User avatar
Ali B
Posts: 24
Joined: 27 Nov 2017, 15:28
Currently Reading: The tree of yoga
Bookshelf Size: 59
Reviewer Page: onlinebookclub.org/reviews/by-ali-b.html
Latest Review: "McDowell" by William H. Coles
Reading Device: B00MHI0QGQ

Post by Ali B » 17 Dec 2017, 07:18

ButterscotchCherrie wrote:
17 Dec 2017, 04:07
Ali B wrote:
10 Dec 2017, 17:32
I read and reviewed a book recently that had so many commas breaking up the sentences. Even the title had a comma!

Example sentence from the very start of the book: Greg had been sending her text messages for some time. Often, they were greetings, in the morning, at night, on school holidays; or good luck wishes on exams, debates, and mock trials.

It continued like this throughout the book and I found it distracting and eventually irritating. I couldn’t work out the authors intention in what I felt was complete overuse of punctuation.

Is it personal preference, something subjective? Or is it grammatical error?
Interesting point! My first thought is that it's grammatically correct. But if you as a reader start to find the punctuation in a book irritating, that tells you something. One point worth considering is whether the sentences could be rewritten with fewer commas. I don't think it would be grammatically correct to give lists such as those in the sentence you quote without commas, so it would have to be radically rewritten, as in: "Greg had been sending her text messages for some time. They were often greetings at different times of day or good luck wishes on various occasions."

Now that would change the style and here we come to the true heart of this matter, I think. This is a lot of "telling". Might it be more effective to "show", as in: "Her phone pinged. She picked it up with a sigh as her suspicion was confirmed: Greg was wishing her a good morning again, nine hours after his last message wishing her a good night." This, of course, starts to indicate that Greg is creepy. If she was loving the attention a different rewrite would be in order. Admittedly, I can't judge without knowing the whole book.

Out of interest, what is the book in question?
Thanks for your thoughtful and detailed response. I completely agree, it is difficult to analyse a few sentences without any context.

The book was ‘Hello, my love’ (notice there is even a comma in the title!). I used the example I did, as it was within the first paragraph of the story, however, I could have used many examples from the entire book!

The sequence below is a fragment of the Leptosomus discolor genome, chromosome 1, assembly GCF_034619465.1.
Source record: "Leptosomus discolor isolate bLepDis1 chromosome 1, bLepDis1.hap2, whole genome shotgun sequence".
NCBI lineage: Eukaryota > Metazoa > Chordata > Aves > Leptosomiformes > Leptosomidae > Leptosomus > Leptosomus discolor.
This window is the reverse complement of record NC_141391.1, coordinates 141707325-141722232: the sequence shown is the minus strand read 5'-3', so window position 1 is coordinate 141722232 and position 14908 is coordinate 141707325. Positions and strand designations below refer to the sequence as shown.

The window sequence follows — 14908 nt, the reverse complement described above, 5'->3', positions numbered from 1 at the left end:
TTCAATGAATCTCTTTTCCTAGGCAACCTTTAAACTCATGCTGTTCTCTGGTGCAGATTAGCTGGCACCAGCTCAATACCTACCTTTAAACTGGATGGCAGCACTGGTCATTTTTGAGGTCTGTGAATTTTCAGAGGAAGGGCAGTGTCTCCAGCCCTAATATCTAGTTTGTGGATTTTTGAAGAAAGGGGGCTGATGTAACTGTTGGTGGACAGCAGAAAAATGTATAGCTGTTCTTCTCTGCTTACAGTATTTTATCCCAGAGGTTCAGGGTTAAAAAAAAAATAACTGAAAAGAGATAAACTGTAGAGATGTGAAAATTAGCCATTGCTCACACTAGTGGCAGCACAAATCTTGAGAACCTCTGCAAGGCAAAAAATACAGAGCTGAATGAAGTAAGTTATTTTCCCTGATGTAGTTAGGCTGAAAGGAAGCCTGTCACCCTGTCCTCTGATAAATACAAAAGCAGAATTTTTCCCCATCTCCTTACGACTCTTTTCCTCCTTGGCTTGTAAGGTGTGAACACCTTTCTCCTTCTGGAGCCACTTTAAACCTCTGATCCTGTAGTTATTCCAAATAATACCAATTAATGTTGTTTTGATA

If you feel like it, check out my review and let me know what you think. Thanks
Latest Review: "McDowell" by William H. Coles

User avatar
Umm_Zahra
Posts: 52
Joined: 29 Jun 2017, 03:22
2018 Reading Goal: 20
2017 Reading Goal: 2
2018 Reading Goal Completion: 55
2017 Reading Goal Completion: 50
Favorite Book: <a href="http://forums.onlinebookclub.org/shelve ... 0686">From Drift to SHIFT</a>
Currently Reading: Breaking Point
Bookshelf Size: 28
Reviewer Page: onlinebookclub.org/reviews/by-umm-zahra.html
Latest Review: And Then I Met Margaret by Rob White

Post by Umm_Zahra » 29 Dec 2017, 03:21

Sentence fragments are dramatic and mostly found in fiction. I particularly find the use of commas and semi colons burdensome because sometimes, I can't figure out where to use them.

ilovebooks2
Posts: 26
Joined: 08 Feb 2012, 22:37
Favorite Author: Stephen King
Currently Reading:
Bookshelf Size: 477
fav_author_id: 2376

Post by ilovebooks2 » 13 Jan 2018, 16:39

Sounds good to me. Reads naturally. Meaning is clear. As long as it's not overused. Oops, I'm doing it now!

User avatar
Dael Reader
Posts: 665
Joined: 05 May 2018, 08:39
Currently Reading: Extraordinary Stories From Everyday People (and me)
Bookshelf Size: 52
Reviewer Page: onlinebookclub.org/reviews/by-dael-reader.html
Latest Review: Blues for the Father by Marcel Wilson, Joseph Harrison and Barry Kohl
Reading Device: 1400697484

Post by Dael Reader » 14 Jun 2018, 17:21

In some contexts, it might be fine. But I think I would be more inclined to use a different structure, such as a colon or dash to separate the full sentence from the list.

The house was not without its charms, but there were too many structural problems to justify buying it--a porch that leaned away from the front door, windows that seemed to come from another century than the rest of the house and did not fit, and columns that were off center and soon to crumble.